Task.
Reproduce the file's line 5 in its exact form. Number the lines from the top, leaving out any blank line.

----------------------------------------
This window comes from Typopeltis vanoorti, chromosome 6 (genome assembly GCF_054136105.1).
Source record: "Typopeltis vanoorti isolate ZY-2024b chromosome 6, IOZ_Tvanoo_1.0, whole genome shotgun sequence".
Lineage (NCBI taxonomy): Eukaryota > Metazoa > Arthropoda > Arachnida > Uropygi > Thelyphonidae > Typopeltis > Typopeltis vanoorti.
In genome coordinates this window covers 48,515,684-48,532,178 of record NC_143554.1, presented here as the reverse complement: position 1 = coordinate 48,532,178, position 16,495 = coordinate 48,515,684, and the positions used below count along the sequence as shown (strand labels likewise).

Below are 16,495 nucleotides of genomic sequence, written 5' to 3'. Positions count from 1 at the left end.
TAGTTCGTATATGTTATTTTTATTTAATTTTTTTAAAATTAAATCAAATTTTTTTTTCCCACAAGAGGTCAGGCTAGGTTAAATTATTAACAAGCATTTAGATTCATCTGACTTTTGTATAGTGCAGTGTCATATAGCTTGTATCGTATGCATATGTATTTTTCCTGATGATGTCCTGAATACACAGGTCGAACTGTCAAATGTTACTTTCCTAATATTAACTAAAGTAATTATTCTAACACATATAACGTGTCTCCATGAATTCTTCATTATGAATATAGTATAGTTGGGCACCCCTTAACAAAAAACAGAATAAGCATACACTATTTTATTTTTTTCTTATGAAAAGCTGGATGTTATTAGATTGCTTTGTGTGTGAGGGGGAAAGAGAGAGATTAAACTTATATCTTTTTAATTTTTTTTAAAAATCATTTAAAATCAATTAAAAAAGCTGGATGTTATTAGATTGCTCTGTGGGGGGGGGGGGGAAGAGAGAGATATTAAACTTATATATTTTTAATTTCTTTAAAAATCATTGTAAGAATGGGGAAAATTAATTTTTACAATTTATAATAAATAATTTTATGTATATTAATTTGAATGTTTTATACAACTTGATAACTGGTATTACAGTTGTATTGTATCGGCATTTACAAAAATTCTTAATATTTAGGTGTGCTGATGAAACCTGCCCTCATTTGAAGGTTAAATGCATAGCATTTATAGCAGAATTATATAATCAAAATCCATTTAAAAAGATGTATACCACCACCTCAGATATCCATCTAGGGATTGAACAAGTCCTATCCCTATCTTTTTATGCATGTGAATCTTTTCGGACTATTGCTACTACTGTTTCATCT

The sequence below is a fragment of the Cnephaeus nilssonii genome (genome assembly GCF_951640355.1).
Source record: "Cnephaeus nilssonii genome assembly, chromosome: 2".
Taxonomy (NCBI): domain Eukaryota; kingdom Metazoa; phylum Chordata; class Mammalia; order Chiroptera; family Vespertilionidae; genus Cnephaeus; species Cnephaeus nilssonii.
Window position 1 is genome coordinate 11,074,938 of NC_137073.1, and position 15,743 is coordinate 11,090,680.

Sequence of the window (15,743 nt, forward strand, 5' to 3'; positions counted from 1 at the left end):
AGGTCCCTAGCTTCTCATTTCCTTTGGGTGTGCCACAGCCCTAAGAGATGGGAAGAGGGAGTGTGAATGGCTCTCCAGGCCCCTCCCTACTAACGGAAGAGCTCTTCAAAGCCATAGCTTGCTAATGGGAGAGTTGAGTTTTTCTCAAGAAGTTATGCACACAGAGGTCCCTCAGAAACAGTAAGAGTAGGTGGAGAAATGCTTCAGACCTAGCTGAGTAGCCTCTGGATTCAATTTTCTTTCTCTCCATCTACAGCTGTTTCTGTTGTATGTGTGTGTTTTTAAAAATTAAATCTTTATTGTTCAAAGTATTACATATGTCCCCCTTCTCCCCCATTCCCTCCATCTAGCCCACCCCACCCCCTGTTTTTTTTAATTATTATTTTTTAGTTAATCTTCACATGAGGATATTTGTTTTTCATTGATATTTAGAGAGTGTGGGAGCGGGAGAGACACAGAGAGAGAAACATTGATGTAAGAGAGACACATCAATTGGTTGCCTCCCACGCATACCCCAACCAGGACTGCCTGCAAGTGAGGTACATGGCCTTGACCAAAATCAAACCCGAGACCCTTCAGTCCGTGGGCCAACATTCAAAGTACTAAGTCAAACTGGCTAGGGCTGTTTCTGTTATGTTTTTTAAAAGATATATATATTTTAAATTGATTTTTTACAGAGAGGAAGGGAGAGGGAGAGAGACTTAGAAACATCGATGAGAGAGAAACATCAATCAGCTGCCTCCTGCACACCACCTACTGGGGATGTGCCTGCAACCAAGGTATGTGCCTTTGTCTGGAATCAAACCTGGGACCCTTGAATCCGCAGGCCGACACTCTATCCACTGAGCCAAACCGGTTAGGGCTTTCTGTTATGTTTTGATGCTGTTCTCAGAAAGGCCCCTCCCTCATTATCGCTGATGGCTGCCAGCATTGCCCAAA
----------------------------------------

Below are 16,495 nucleotides of genomic sequence, written 5' to 3'. Positions count from 1 at the left end.